Wednesday, August 10, 2022

Wildlife rescues in Williamsburg often driven by human pollution, litter

A picture shows rescuers removing a green heron from a tree, where it was caught by the tongue on some fishing line. (WYDaily/Courtesy of Julie Wallace)
A picture shows rescuers removing a green heron from a tree, where it was caught by the tongue on some fishing line. (WYDaily/Courtesy of Julie Wallace)

Julie Wallace has been rescuing wild animals from harrowing situations for most of her life, but some rescues stand out in her mind more clearly than others.

For example: A green heron hanging from its tongue, wrapped up in fishing line caught in a tree; a blue heron that ripped its own foot off trying to get free from debris in a river; a mother cardinal hit by a car in the road. 

The connecting link between most of Wallace’s rescues: Humans being careless.

Wallace said she sees people carelessly littering more in the summertime, when they are outdoors more often and celebrating holidays like the Fourth of July.

“On July 4th weekend, everyone was out,” Wallace said. “People would literally just get chicken necks, crabs and throw them. All the food they were eating, they would just toss it right down where they were standing.”

A mother cardinal hit by a car. (WYDaily/Courtesy of Julie Wallace)
A mother cardinal hit by a car. (WYDaily/Courtesy of Julie Wallace)

Wallace now volunteers to rescue and transport wild animals in need of care. She has taken a safety course on how to rescue animals safely, and both rescues wildlife from harrowing situations and transports them to licensed wildlife rehabbers.

Wallace said many of her rescues are prompted by calls from a nonprofit called Wildlife Response, which runs a wildlife helpline dispatch center. Wallace handles many Williamsburg-area rescues.

Those rescues happen on both the James and York rivers, as well as the lane area in between. Sometimes Wallace rescues an animal days in a row, other times she doesn’t rescue an animal for a week or two.

The Wildlife Response dispatch system helps organize transport for wildlife to rehabbers, most of which are not in the Williamsburg area, Wallace said. 

“I joined because it’s the quickest and most accurate way to get the call ins, the rescues and transports all coordinated,” she said. “Previously, I felt lost as to where to take my rescues.”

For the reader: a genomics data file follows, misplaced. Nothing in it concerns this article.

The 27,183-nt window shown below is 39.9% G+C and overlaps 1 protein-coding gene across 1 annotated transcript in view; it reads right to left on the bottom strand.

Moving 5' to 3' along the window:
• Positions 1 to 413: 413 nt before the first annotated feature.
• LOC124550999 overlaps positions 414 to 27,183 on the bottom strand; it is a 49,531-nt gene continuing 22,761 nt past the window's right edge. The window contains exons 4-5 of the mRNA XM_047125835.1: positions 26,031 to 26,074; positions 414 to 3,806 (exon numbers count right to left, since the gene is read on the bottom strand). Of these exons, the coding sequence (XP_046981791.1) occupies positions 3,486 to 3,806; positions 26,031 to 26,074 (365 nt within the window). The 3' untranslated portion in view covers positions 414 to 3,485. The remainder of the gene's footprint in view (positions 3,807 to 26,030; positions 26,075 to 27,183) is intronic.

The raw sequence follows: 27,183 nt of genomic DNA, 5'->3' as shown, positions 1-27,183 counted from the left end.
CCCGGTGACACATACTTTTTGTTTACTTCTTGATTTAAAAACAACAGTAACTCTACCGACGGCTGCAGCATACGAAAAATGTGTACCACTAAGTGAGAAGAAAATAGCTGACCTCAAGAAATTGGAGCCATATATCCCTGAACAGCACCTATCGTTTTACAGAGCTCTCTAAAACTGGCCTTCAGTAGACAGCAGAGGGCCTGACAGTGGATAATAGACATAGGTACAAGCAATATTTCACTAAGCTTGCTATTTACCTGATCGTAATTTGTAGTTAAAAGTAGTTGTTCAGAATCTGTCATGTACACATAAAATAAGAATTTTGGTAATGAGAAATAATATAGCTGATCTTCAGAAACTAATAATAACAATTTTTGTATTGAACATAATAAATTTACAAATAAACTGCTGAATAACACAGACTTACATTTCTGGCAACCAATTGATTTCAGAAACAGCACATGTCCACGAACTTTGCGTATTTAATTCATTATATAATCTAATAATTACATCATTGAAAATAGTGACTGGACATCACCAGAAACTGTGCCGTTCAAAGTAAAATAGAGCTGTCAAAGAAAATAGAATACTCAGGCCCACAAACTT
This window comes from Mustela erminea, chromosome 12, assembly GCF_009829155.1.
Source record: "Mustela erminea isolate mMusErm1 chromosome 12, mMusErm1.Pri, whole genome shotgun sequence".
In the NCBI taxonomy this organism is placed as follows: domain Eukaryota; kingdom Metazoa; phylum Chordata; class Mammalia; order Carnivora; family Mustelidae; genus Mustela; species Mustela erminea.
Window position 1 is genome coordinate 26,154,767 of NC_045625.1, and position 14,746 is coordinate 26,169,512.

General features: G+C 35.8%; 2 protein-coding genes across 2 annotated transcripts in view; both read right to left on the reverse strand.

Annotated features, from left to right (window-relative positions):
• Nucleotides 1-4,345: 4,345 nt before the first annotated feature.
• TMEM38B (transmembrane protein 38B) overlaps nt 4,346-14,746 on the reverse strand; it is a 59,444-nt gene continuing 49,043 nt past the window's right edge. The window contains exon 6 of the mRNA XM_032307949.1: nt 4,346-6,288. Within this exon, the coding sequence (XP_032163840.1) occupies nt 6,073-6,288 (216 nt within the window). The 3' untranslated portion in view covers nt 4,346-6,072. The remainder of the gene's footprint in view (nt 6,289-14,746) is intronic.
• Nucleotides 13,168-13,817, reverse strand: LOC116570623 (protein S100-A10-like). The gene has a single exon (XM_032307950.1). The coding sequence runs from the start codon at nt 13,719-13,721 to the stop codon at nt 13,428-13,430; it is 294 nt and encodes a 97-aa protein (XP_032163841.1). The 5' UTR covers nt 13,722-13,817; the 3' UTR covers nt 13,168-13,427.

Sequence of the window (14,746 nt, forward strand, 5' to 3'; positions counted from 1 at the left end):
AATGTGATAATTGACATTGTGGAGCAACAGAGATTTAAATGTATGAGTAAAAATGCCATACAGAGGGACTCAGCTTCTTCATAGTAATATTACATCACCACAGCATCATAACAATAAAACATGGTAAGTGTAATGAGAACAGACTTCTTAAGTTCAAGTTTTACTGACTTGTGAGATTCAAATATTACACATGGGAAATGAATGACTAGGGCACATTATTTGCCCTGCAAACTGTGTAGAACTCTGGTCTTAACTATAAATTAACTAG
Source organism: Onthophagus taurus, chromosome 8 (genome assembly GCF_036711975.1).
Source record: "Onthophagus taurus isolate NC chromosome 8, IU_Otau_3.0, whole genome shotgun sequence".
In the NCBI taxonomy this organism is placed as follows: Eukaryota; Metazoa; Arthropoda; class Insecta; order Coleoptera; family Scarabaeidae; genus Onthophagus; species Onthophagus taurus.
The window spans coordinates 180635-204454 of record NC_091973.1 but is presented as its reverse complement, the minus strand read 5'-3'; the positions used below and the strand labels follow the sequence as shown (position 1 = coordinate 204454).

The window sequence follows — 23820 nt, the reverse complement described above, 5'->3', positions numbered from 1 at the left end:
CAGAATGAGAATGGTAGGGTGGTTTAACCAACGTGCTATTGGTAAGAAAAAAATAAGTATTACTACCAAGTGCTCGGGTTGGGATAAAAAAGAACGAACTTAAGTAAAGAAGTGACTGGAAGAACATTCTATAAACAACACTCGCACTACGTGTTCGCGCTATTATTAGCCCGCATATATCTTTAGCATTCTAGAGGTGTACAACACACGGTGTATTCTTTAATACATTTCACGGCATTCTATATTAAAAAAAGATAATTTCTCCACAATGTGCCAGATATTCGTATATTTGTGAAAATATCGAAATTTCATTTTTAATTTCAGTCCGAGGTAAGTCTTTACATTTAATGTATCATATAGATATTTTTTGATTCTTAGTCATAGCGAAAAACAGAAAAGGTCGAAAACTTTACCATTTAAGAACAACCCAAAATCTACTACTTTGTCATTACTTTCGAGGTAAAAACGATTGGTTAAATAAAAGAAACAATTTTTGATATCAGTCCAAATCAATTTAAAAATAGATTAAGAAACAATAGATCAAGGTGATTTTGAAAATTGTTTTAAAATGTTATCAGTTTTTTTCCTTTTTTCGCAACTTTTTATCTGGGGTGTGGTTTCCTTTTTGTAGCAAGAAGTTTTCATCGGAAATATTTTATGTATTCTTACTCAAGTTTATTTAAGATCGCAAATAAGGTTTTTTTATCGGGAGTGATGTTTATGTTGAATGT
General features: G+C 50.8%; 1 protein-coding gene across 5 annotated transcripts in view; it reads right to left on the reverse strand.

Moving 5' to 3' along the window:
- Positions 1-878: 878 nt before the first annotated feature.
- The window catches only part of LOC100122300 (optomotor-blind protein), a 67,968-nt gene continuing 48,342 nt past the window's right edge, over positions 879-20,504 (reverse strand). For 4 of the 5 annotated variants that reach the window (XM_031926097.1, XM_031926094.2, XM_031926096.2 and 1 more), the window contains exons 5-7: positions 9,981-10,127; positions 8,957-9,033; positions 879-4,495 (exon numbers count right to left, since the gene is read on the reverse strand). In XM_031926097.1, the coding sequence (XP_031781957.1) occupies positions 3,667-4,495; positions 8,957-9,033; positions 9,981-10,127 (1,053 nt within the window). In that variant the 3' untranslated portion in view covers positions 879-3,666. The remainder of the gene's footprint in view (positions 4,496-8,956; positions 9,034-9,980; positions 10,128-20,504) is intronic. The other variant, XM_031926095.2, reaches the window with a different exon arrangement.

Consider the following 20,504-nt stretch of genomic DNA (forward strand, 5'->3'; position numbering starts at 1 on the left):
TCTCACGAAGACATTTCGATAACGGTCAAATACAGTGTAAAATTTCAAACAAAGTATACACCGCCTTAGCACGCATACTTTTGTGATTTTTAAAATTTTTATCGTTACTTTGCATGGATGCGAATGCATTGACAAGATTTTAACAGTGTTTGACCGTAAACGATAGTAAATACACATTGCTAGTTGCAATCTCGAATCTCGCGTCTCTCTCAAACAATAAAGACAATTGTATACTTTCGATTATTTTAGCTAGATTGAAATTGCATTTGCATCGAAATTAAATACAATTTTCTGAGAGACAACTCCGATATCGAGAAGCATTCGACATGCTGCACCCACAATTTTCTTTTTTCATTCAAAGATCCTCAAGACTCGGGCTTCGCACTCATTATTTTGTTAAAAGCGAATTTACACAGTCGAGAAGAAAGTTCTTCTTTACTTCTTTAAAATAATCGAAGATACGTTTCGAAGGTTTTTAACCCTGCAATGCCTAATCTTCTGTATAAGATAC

Human trash and how to fix it

Littering food trash is an issue, but Wallace said fishing line, lures and unattended crab pots are another common issue she sees.

“If you leave it, it’s going to kill somebody sooner than later,” she said.

Every year, the Chesapeake Bay Foundation hosts Clean the Bay Day on June 1. 

This year, volunteers removed an estimated 45,000 pounds of litter from about 200 miles of Virginia shoreline.

An example of trash found by Julie Wallace that is harmful to birds and other wildlife in eastern Virginia. (WYDaily/Courtesy of Julie Wallace)
An example of trash found by Julie Wallace that is harmful to birds and other wildlife in eastern Virginia. (WYDaily/Courtesy of Julie Wallace)

Some of the most common items found included plastic and glass bottles, aluminum cans, plastic bags and cigarette butts. 

Wallace said it can be tempting to cut fishing line when it gets caught in a tree, but that it’s “not the answer.” 

“A lot of it comes from them parents not teaching their young,” Wallace said. “If your parents never taught you any better, you’re not going to be better yourself.”

The green heron found dangling by its tongue was wrapped in fishing line caught in a tree. It was able to be saved, but many animals are not so lucky.

Other rescues

Humans and trash left behind are a large part of the reason Wallace has to rescue animals, but she added sometimes her rescues can be a little different.

To start the summer season, Wallace had to retrieve a redtail hawk who was born with fused toes on both feet. She was able to get the hawk to a local veterinarian who was able to do the surgery, resulting in a successful ending.

“That wasn’t a human trash issue,” she said. “We do it all.”

Wallace also once rescued a vulture in New Kent that had an illness that impacted its ability to stabilize itself. Again, the disease wasn’t caused by humans, but Wallace still retrieved the bird so it could be humanely euthanized.

And, what makes some cringe will light a fire in Wallace: snake relocations are a common rescue for Wallace. She will relocate both venomous and nonvenomous snakes.

Snake relocations can also be rescues, because some people will kill a snake when they are fearful.

“I get called and get really anxious because their life is in danger,” Wallace said. “Not the human — the snake.”

Those who see wildlife in need should contact Wildlife Response at 757-543-7000. 

The Department of Game and Inland Fisheries also has a toll-free wildlife conflict helpline at 855-571-9003, which can be called 8 a.m.-4:30 p.m. Monday through Friday.

Sarah Fearing
Sarah Fearing is the Assistant Editor at WYDaily. Sarah was born in the state of Maine, grew up along the coast, and attended college at the University of Maine at Orono. Sarah left Maine in October 2015 when she was offered a job at a newspaper in West Point, Va. Courts, crime, public safety and civil rights are among Sarah’s favorite topics to cover. She currently covers those topics in Williamsburg, James City County and York County. Sarah has been recognized by other news organizations, state agencies and civic groups for her coverage of a failing fire-rescue system, an aging agriculture industry and lack of oversight in horse rescue groups. In her free time, Sarah enjoys lazing around with her two cats, Salazar and Ruth, drinking copious amounts of coffee and driving places in her white truck.

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